There may have been a few times in the past when Athenians were as unpopular as now – during the Peloponnesian War, for instance, or the plague in 430BC – but not many. Their generous retirement benefits and reluctance to pay taxes, plus the almost heroically irresponsible lending to them by Western banks, have made nearly everyone full of resentment at the huge debts the Greeks owe us.
Next year, however, the entire planet will have a chance to appreciate instead what we owe them. It will come with the 2012 Olympic Games, the 30th celebration of an event which the Greeks conceived in ancient times, and were crucial in reviving in the modern era. And the story of how – against ludicrous odds – they did so is one that might not only diminish our resentment, but also perhaps inspire them to believe their present difficulties can be overcome.
December 1893 was the previous nadir of Greek finance. On the 10th of that month, Prime Minister Trikoupis rose in parliament and uttered the words: "Regretfully, we are bankrupt." In a dash for modernisation and growth, Greece had woefully over-borrowed. Repayments might have proved troublesome even if the economy had been buoyant, but state revenues stuttered, and overseas earnings sagged alarmingly. Currants made up nearly three-quarters of the country's exports, and the collapse in demand for them, and so prices, was devastating. By mid-1893, more than half of the Greek budget was being used to service existing loans. It couldn't last, and it didn't. The country had to cede control over its finances to a commission of officials from Britain, France, Germany and elsewhere.
Seven months later, an event took place in Paris which led to Greece proving it was a great deal more than a mere bankrupt state. It was the Congress for the Restoration of the Olympic Games, and was organised, only after considerable difficulties, by Baron Pierre de Coubertin, a determined French educationist and sports enthusiast. From first to last, the event was saturated in reverence for Ancient Greece, so much so that, instead of awarding the first modern Olympics to France, Sweden, or Hungary, all of which were willing to host them, the delegates gave them instead to Greece – a very reluctant Greece, as far as its government was concerned.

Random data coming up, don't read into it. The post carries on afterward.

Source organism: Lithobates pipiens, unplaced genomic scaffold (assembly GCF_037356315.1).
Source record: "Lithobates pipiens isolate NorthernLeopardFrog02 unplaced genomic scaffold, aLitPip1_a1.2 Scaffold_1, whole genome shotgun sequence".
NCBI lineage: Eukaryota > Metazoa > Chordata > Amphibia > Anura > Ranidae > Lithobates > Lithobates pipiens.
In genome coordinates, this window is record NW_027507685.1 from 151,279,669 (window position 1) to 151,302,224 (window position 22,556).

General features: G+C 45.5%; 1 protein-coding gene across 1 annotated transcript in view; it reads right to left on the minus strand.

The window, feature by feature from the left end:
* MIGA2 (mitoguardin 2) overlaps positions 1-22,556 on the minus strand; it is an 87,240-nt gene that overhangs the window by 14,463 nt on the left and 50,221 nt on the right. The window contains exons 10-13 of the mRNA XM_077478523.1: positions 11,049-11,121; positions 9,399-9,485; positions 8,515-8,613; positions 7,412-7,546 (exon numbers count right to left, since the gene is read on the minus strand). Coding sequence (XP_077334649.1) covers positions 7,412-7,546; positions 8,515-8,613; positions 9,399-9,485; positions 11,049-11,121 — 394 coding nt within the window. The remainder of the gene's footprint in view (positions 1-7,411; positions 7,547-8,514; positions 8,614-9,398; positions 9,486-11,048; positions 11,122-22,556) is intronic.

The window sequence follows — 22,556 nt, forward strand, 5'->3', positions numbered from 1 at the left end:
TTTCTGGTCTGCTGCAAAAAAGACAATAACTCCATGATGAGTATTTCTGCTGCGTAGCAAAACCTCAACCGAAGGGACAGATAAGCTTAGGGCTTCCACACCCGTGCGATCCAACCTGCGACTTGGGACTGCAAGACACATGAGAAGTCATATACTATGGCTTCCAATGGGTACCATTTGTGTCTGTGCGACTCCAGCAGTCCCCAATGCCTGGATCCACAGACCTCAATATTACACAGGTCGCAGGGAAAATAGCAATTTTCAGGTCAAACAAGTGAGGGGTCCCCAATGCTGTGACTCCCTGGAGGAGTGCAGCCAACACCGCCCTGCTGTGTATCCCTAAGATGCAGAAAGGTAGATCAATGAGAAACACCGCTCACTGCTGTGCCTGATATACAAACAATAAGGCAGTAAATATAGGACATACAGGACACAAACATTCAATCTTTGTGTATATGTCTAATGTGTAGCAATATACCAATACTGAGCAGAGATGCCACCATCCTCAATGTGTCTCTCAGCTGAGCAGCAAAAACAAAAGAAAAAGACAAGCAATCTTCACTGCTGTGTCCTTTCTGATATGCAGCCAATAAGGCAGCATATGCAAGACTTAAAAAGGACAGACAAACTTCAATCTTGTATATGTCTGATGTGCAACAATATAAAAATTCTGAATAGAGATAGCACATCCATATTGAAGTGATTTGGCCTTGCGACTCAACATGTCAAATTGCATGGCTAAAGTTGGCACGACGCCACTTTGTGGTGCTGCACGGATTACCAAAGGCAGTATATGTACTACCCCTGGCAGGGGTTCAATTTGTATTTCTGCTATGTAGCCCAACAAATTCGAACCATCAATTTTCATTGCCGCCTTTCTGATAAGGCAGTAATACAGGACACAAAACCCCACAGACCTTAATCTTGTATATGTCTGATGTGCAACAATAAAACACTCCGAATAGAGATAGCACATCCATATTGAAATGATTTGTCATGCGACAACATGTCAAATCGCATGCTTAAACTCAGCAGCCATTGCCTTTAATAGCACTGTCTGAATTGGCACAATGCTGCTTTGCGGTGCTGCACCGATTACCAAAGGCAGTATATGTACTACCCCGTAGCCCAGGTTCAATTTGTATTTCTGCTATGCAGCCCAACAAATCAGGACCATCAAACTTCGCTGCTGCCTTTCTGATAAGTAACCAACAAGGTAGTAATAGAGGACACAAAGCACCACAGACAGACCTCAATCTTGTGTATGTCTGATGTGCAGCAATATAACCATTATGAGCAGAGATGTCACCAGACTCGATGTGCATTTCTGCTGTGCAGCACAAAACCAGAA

Trikoupis was privately opposed, yet publicly non-committal. But the body which controlled nearly all serviceable sports facilities in Athens was run by an old ally of his, and this, to the horror of Coubertin and chums, met and declined to stage the Games while Greece was "in the throes of a great economic crisis". Coubertin hurried off to Athens, and was told by Trikoupis that Greece "does not have sufficient funds to accept the mission you wish to entrust to her".
But the little Frenchman (he was only 5ft 3in tall) was not to be beaten. He knew the Greek royal family were on his side (being transplanted Danes, they were anxious to bang the patriotic drum whenever they could), and he called a public meeting. His speech was a verbal tour of Greek achievements over the centuries, referred to the formidable challenge of Greece staging the games, and then added: "The dishonour here would consist not of being beaten; it would consist of not contending." Thus did the familiar Olympic slogan "not the winning but the taking part" begin life not in reference to an athletic event, but to the very staging of the Games themselves.